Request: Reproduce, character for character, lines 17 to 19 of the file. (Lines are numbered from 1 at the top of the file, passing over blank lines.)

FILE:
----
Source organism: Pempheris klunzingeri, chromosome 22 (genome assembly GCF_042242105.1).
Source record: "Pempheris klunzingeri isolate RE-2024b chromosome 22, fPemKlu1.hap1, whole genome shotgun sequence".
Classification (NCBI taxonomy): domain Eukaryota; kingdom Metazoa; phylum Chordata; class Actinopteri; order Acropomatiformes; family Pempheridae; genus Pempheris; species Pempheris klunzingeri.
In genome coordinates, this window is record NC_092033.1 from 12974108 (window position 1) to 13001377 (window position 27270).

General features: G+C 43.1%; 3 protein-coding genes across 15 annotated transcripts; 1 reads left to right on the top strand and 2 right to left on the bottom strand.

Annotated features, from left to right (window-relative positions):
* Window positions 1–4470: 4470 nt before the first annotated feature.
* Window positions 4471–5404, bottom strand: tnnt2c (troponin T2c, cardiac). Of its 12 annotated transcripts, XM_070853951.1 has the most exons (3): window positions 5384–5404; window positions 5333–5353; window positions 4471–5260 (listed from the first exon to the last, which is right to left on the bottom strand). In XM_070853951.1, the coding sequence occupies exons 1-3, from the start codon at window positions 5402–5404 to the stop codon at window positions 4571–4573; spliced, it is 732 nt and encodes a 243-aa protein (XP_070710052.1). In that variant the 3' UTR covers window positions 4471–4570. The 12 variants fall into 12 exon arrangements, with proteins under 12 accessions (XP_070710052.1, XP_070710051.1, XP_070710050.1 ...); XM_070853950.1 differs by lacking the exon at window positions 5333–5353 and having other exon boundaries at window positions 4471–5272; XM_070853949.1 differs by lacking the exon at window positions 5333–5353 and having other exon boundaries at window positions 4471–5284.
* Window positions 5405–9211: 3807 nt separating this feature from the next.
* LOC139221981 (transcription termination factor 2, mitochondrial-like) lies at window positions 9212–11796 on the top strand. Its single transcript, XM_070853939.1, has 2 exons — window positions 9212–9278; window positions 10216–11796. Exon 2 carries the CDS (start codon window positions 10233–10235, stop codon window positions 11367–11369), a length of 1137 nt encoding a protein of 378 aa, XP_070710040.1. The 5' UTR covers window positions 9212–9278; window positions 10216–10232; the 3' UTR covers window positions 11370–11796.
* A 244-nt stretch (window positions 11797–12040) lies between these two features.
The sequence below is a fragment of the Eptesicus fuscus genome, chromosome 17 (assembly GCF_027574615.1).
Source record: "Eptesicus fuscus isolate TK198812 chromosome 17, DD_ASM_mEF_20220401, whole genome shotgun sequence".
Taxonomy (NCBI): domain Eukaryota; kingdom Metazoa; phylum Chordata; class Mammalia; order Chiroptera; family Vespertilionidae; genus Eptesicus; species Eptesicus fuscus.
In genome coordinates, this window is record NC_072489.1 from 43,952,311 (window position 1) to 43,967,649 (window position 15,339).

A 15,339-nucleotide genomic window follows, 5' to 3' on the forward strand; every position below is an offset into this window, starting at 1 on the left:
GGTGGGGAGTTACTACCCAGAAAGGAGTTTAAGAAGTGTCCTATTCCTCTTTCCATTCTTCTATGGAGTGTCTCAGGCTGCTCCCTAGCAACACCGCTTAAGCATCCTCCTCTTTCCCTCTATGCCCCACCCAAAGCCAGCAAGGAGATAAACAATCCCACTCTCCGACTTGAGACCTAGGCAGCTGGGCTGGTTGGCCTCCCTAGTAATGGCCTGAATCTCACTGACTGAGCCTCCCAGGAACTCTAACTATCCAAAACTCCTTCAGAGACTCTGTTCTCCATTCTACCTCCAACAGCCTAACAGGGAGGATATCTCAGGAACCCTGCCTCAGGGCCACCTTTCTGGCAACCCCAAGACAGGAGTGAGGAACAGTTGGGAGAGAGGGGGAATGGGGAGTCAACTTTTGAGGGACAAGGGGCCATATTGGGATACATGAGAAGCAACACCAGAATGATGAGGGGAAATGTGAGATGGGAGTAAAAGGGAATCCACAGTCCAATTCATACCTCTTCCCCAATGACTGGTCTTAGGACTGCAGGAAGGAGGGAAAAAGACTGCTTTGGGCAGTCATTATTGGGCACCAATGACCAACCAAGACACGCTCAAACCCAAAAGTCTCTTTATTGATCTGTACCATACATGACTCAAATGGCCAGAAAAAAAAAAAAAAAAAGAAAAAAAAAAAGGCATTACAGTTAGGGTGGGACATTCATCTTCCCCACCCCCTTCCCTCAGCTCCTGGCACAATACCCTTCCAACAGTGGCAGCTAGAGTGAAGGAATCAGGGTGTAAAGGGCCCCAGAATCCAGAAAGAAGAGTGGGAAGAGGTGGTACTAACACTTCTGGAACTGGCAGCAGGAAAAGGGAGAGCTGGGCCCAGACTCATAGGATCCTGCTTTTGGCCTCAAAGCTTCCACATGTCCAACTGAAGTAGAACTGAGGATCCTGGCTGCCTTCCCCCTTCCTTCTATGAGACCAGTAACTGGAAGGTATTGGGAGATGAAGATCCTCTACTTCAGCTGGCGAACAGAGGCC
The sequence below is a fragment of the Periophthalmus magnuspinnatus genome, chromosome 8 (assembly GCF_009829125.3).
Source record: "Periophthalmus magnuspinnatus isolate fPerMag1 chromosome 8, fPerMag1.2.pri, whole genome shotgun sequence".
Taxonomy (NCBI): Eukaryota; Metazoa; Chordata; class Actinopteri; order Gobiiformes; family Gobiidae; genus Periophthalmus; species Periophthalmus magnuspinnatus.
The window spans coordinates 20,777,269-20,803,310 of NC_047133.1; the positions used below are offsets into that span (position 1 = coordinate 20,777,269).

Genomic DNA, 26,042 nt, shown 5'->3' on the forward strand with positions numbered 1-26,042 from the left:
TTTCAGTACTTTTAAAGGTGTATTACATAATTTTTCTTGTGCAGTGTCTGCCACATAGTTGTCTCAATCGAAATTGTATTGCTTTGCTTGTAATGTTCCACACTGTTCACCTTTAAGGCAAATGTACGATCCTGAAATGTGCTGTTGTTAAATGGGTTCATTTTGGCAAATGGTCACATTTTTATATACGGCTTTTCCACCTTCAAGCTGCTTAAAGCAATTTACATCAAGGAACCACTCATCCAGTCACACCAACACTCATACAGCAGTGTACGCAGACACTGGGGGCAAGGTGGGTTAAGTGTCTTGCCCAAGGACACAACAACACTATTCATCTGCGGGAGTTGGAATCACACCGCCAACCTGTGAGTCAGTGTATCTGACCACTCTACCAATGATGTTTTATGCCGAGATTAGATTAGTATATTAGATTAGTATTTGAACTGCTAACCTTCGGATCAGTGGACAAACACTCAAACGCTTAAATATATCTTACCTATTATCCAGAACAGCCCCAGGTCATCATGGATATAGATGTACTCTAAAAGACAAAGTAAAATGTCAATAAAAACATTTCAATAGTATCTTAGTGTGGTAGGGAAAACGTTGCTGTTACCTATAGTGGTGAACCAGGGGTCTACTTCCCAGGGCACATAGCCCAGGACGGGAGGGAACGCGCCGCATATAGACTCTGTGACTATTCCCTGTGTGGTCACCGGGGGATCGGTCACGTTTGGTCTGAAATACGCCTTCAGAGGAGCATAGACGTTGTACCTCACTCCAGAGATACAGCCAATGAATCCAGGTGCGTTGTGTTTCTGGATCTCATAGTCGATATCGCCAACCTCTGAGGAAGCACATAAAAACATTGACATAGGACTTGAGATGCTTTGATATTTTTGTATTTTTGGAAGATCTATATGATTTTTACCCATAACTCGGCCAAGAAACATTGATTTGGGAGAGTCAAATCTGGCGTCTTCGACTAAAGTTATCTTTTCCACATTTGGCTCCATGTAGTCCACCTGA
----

GGTGGGGAGTTACTACCCAGAAAGGAGTTTAAGAAGTGTCCTATTCCTCTTTCCATTCTTCTATGGAGTGTCTCAGGCTGCTCCCTAGCAACACCGCTTAAGCATCCTCCTCTTTCCCTCTATGCCCCACCCAAAGCCAGCAAGGAGATAAACAATCCCACTCTCCGACTTGAGACCTAGGCAGCTGGGCTGGTTGGCCTCCCTAGTAATGGCCTGAATCTCACTGACTGAGCCTCCCAGGAACTCTAACTATCCAAAACTCCTTCAGAGACTCTGTTCTCCATTCTACCTCCAACAGCCTAACAGGGAGGATATCTCAGGAACCCTGCCTCAGGGCCACCTTTCTGGCAACCCCAAGACAGGAGTGAGGAACAGTTGGGAGAGAGGGGGAATGGGGAGTCAACTTTTGAGGGACAAGGGGCCATATTGGGATACATGAGAAGCAACACCAGAATGATGAGGGGAAATGTGAGATGGGAGTAAAAGGGAATCCACAGTCCAATTCATACCTCTTCCCCAATGACTGGTCTTAGGACTGCAGGAAGGAGGGAAAAAGACTGCTTTGGGCAGTCATTATTGGGCACCAATGACCAACCAAGACACGCTCAAACCCAAAAGTCTCTTTATTGATCTGTACCATACATGACTCAAATGGCCAGAAAAAAAAAAAAAAAAAGAAAAAAAAAAAGGCATTACAGTTAGGGTGGGACATTCATCTTCCCCACCCCCTTCCCTCAGCTCCTGGCACAATACCCTTCCAACAGTGGCAGCTAGAGTGAAGGAATCAGGGTGTAAAGGGCCCCAGAATCCAGAAAGAAGAGTGGGAAGAGGTGGTACTAACACTTCTGGAACTGGCAGCAGGAAAAGGGAGAGCTGGGCCCAGACTCATAGGATCCTGCTTTTGGCCTCAAAGCTTCCACATGTCCAACTGAAGTAGAACTGAGGATCCTGGCTGCCTTCCCCCTTCCTTCTATGAGACCAGTAACTGGAAGGTATTGGGAGATGAAGATCCTCTACTTCAGCTGGCGAACAGAGGCC
The sequence below is a fragment of the Periophthalmus magnuspinnatus genome, chromosome 8 (assembly GCF_009829125.3).
Source record: "Periophthalmus magnuspinnatus isolate fPerMag1 chromosome 8, fPerMag1.2.pri, whole genome shotgun sequence".